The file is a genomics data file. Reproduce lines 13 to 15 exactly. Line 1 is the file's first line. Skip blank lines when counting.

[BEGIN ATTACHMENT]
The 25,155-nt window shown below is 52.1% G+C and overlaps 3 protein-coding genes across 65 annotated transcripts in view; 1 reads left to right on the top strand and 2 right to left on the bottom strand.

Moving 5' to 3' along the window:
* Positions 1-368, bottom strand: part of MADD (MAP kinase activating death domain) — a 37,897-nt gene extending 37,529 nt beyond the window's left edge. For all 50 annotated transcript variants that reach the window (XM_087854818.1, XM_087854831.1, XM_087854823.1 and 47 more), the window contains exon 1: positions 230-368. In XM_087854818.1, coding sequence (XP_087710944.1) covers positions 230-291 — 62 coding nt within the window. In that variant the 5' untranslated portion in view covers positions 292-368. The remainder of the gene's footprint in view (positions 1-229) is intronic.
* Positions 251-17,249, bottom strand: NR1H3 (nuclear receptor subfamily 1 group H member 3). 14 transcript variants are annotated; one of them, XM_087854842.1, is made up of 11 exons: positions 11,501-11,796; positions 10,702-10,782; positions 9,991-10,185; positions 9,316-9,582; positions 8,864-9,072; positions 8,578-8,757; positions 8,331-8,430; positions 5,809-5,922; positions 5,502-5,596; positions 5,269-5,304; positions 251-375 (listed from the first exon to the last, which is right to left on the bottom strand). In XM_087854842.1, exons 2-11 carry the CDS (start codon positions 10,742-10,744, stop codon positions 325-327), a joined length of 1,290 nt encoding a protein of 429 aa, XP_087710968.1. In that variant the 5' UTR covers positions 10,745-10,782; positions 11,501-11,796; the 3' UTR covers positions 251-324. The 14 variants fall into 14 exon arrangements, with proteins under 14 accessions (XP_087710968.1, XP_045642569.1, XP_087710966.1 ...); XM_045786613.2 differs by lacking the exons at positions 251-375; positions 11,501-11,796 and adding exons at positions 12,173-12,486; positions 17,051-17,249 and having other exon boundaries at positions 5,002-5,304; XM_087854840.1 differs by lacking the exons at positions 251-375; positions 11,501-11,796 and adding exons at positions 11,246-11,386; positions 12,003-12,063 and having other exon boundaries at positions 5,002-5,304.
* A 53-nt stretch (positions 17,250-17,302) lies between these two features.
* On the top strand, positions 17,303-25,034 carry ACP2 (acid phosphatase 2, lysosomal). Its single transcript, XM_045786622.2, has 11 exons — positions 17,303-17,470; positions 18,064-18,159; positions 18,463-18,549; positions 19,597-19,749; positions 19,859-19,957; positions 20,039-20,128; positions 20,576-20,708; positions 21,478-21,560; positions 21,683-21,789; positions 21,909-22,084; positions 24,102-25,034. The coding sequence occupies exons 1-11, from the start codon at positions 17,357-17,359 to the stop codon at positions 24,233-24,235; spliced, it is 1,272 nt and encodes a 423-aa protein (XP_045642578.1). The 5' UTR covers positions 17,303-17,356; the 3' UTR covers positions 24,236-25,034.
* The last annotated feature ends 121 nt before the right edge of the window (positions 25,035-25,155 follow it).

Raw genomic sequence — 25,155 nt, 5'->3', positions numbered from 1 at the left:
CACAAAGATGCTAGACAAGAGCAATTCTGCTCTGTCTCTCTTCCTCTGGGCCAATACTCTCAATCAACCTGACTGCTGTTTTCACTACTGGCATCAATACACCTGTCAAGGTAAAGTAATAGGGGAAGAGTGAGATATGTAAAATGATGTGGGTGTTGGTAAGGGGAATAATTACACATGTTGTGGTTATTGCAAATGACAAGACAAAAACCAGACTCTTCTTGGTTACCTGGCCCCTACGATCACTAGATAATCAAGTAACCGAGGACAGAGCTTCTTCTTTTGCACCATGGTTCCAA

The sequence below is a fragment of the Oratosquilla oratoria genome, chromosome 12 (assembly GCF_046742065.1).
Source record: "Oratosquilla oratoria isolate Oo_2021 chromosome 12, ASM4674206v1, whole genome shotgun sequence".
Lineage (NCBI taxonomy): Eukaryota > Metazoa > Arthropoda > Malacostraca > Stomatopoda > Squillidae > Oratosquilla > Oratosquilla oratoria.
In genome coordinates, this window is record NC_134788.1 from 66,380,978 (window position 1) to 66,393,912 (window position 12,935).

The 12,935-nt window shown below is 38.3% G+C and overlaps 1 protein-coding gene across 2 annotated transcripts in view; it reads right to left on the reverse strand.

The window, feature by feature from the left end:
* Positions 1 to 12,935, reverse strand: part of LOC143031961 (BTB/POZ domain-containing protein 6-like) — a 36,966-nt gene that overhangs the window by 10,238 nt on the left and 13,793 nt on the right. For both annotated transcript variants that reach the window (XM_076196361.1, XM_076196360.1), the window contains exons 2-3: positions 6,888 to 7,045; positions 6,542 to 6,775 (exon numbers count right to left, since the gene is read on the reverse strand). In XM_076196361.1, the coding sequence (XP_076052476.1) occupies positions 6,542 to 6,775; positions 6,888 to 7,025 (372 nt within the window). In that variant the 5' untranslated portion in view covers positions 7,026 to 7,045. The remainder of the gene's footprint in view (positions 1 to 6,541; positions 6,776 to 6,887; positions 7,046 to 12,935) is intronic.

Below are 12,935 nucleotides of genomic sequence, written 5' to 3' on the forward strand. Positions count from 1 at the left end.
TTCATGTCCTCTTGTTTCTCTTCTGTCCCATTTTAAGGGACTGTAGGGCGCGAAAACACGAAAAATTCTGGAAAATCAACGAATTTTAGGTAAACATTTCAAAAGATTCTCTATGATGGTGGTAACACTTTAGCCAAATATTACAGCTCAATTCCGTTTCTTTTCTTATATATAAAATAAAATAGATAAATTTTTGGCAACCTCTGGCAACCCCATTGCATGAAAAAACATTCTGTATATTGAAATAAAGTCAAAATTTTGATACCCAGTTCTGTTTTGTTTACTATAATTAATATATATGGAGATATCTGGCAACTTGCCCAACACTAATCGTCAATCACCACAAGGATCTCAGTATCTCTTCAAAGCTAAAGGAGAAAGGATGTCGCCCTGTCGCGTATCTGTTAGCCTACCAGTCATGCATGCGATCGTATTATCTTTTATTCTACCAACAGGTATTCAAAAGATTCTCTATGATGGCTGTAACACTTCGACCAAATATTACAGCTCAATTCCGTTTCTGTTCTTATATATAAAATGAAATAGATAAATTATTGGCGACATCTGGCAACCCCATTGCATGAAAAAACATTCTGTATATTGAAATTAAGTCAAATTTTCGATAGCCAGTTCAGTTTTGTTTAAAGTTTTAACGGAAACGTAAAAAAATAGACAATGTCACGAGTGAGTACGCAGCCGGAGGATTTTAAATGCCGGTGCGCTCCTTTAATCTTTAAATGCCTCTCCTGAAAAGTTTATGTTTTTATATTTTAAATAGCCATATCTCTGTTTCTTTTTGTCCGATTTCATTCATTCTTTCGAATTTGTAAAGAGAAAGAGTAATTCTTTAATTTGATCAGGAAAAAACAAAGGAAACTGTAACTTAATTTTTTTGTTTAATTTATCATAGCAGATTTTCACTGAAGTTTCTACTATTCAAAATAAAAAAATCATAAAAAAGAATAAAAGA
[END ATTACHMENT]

In genome coordinates, this window is record NC_134788.1 from 66,380,978 (window position 1) to 66,393,912 (window position 12,935).

The 12,935-nt window shown below is 38.3% G+C and overlaps 1 protein-coding gene across 2 annotated transcripts in view; it reads right to left on the reverse strand.

The window, feature by feature from the left end: